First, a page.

We followed the story of the Diamond Princess as if we were binge watching a Stephen King adaptation on Netflix – with fascination and fear.
The two-week quarantine of the 3,711 passengers and crew on the British grand-class cruise ship docked at Yokohama harbor was a constant reminder to the Japanese of how close the coronavirus outbreak has come to Japanese shores. The death of two elderly passengers on board the Diamond Princess on February 20 at the end of the quarantine intensified the concern over the Japanese government’s decision to release hundreds of passengers who tested negative for the virus.
In fact, as the number of reported infections on the ship climbed, so too did the number of reported infections across Japan: Kanagawa, Wakayama, Hokkaido, Kyoto, Osaka, Nara, Okinawa, Kyushu, Aichi, Chiba….
Masks are the coinage of the land. Tokyo and Kyoto are no longer swarming with tourists as inbound cancellations climb. Announcements of meeting and conference cancellations in companies across the country are coming hard and fast. Organizers for the March 1 Tokyo Marathon and the March 8 Nagoya Women’s Marathon are dropping tens of thousands or participants from the race, and allowing only the elite runners to compete.
And then there’s the elephant in the room.
Will the Tokyo2020 Olympics be cancelled?
Yashiro Mori, former Japan prime minister and current president of the Tokyo Organising Committee of the Olympic and Paralympic Games pointed at the elephant in the room and said:
I would like to make it clear again that we are not considering a cancellation or postponement of the games. Let me make that clear.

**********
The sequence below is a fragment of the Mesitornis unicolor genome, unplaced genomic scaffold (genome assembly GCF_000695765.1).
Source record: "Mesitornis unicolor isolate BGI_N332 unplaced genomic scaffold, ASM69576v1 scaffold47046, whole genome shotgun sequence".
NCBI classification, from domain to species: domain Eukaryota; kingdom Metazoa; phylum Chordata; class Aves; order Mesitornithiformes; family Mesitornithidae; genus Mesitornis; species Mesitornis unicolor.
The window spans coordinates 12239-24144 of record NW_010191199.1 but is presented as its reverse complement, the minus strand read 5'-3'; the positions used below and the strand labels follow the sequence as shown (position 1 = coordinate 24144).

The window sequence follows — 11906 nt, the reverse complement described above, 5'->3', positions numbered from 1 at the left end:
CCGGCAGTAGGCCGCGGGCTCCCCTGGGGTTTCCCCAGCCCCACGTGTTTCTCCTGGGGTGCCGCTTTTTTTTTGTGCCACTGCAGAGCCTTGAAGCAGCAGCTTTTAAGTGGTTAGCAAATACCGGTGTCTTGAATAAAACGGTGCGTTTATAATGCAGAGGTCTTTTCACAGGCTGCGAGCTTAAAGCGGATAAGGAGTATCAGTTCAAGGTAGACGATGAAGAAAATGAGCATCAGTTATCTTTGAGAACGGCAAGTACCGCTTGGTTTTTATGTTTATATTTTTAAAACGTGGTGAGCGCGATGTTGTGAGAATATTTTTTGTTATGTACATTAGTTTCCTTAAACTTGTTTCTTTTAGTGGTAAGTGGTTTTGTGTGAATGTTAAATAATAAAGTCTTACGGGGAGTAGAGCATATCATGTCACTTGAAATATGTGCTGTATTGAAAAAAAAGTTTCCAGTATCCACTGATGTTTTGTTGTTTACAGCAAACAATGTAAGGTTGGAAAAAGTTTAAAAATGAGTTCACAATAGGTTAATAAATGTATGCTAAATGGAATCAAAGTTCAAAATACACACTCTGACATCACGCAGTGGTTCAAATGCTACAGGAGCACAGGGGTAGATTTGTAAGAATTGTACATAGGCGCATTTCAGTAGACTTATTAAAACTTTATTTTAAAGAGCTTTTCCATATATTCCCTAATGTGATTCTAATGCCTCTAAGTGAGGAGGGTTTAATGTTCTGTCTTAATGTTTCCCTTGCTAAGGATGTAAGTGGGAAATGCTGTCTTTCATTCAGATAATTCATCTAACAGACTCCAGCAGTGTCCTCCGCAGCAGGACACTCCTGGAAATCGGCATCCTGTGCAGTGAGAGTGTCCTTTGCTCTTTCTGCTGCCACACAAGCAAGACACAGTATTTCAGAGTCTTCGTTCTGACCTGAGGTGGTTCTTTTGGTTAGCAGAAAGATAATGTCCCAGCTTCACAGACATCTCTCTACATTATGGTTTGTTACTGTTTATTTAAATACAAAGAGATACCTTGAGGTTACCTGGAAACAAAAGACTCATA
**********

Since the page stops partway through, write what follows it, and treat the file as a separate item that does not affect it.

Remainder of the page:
That was February 13, just before the cases of coronavirus began to crisscross the country.
Dr. Hitoshi Oshitani, a Japanese virologist, said on February 19 that the Olympics could not take place today.
“I’m not sure [of] the situation in Japan at the end of July,” he said at the Foreign Correspondents Club of Japan on Wednesday, as per The Associated Press. “We need to find the best way to have a safe Olympics. Right now we don’t have an effective strategy, and I think it may be difficult to have the Olympics [now]. But by the end of July we may be in a different situation.”
Or we may not be.
We have no cure for coronavirus right now. We understand so little about the latest virus outbreak. And in the absence of clear facts, what often fills the void is doubt, speculation and fear.
Am I safe? Will a cure be found in time? Will the virus burn out as the temperature climbs?
Will the Olympics be cancelled, its sunk cost like an albatross around the necks of the country, the IOC and the massive number of organizations and businesses that have invested in these Games?
Or will the Olympics rise like a Phoenix, overcoming crisis, sending our spirits aloft?
Note: This article was written on February 22, in the midst of daily changes and updates regarding the coronavirus in Japan.